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Action Planning for coalitions

Coalitions are integral players in this community-based work. They can bring people together from diverse organizations to collaborate and achieve common goals. A coalition’s vision, mission and goals provide guidance, but more specific actions are required to really create change. 

Once you have established your coalition’s goals, you’ll need to think about the objectives and activities needed to accomplish these goals. First, ask yourself these questions:

  • WHAT are we going to do?
  • WHY is it important for us to accomplish this activity?
  • WHO is going to be responsible for the activities?
  • WHEN do we want this to be completed?
  • HOW are we going to do these activities?


Developing an Action Plan

Armed with answers—you’re ready to create an action plan that lists measurable objectives, concrete activities, timelines and responsible parties that will help achieve coalition goals.

Your action plan is the starting point for your coalition and can be updated and revised over time. A solid action plan has four key components:


Objectives are the targets that measure the accomplishment of each goal. Objectives break the goal down into smaller parts that you can measure, which makes it easier to track progress.


Evidence-Based Activities

The South Dakota Tobacco Control Program has outlined and identified evidence-based activities known to engage groups and communities and help promote prevention and cessation efforts. Visit the Toolkit section for ideas and examples.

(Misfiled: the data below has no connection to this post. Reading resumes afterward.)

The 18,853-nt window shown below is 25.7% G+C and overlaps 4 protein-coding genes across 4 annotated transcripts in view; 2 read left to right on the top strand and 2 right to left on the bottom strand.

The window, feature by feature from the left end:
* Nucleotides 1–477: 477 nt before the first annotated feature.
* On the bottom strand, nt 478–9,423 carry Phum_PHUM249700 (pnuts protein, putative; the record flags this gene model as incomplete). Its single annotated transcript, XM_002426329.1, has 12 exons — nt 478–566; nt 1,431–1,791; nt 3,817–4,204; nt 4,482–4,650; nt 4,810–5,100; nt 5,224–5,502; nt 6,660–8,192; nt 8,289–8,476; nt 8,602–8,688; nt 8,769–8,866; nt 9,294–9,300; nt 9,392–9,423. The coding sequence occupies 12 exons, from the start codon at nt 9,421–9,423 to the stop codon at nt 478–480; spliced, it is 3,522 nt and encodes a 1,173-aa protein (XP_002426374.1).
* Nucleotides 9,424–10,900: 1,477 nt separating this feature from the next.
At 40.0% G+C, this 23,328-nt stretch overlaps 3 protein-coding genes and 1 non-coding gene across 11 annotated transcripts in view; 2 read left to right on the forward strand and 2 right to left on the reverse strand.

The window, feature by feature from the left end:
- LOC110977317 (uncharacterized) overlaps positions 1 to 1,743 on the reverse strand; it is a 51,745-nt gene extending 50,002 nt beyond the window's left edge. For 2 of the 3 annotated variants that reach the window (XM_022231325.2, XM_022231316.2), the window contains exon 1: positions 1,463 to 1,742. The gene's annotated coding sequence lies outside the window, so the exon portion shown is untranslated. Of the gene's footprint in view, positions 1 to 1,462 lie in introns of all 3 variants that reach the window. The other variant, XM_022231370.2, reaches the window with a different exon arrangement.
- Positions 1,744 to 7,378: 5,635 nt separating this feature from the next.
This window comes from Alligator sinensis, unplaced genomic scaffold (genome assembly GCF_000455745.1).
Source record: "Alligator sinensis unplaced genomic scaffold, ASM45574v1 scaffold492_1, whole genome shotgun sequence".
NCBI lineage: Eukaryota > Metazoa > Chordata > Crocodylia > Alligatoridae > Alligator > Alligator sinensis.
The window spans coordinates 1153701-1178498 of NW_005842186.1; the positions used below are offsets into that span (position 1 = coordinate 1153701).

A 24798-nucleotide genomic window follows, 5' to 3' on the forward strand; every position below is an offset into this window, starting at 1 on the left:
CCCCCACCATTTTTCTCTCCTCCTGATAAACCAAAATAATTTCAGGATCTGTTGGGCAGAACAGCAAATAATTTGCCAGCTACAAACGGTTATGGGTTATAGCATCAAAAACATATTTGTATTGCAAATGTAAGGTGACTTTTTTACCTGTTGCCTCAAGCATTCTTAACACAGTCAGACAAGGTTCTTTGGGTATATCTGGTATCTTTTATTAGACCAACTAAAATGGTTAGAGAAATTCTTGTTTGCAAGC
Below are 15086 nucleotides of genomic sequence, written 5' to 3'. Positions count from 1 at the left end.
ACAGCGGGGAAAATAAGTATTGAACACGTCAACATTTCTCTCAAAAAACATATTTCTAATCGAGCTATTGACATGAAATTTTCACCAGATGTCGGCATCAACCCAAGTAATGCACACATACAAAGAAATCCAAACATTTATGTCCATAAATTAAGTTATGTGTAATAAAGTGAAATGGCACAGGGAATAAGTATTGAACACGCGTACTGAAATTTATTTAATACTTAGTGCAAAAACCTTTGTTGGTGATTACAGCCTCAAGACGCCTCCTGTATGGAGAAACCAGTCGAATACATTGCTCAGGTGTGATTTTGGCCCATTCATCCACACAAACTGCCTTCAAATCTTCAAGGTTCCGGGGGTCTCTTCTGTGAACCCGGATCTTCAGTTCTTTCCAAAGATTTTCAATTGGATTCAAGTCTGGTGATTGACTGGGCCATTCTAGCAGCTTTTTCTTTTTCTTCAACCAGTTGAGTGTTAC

The key to setting realistic timelines is to be clear about methods of communication. In-person meetings are always preferred but may be limited due to geography or funding constraints. Consider alternate methods (i.e., web or teleconference) and be clear about participation expectations. For more on building a successful Community of Practice (CoP), visit CDC.

Responsible Parties Action is best achieved when you connect with a wide range of responsible parties. Since membership and leadership is often voluntary, divide responsibilities to reduce the workload of any one individual. Bring your team together to share best practices, discuss common problems and collaboratively create solutions. For more on how to select members to fill team roles, visit CDC’s Responsibilities within CoPs.


Use S.M.A.R.T. Objectives to drive the work of the coalition and provide specific direction for coalition members and the community.
  • Specific
  • Measurable
  • Achievable
  • Realistic
  • Time-Bound


  • What exactly are we going to do in this CoP?
  • What strategies will we use?
  • Is the objective clear?
  • Is the objective described with strong action verbs such as conduct, develop, build, plan or execute?
  • Who will be involved?
  • Is the outcome specified?
  • Will this objective lead to the desired results?


  • How will we know that change has occurred?
  • Are we able to gather these measurements?


  • Can it be done in the proposed timeframe?
  • Are the limitations and constraints understood?
  • Can we do this objective with the resources available to us currently?


  • Do we have the resources available to achieve this objective?
  • Is it possible to achieve this objective?


  • When will this objective be accomplished?
  • What is the stated deadline?
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Explore more about Action Planning for coalitions with details on Recruitment and MembershipEvaluation and Sustainability Planning!